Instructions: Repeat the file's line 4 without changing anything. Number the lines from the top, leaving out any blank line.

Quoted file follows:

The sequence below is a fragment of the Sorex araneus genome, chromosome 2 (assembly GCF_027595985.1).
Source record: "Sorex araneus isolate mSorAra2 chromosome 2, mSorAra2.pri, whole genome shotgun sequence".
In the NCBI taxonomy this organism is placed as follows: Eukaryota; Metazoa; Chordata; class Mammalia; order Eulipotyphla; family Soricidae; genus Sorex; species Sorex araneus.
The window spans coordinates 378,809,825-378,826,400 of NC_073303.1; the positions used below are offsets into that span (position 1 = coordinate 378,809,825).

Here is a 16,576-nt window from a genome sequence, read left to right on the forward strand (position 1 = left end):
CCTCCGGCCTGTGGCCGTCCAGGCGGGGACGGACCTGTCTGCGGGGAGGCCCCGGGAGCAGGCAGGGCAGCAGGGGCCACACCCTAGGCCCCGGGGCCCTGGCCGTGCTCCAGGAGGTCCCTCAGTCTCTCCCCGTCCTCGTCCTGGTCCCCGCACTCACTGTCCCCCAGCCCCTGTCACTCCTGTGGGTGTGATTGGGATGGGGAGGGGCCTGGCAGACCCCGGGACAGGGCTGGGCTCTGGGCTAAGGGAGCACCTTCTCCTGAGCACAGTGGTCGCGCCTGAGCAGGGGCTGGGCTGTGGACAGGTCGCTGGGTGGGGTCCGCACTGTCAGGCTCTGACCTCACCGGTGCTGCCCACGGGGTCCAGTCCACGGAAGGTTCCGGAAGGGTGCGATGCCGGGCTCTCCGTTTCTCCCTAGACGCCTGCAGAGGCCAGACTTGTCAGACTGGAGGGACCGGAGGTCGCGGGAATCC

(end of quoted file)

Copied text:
The window spans coordinates 378,809,825-378,826,400 of NC_073303.1; the positions used below are offsets into that span (position 1 = coordinate 378,809,825).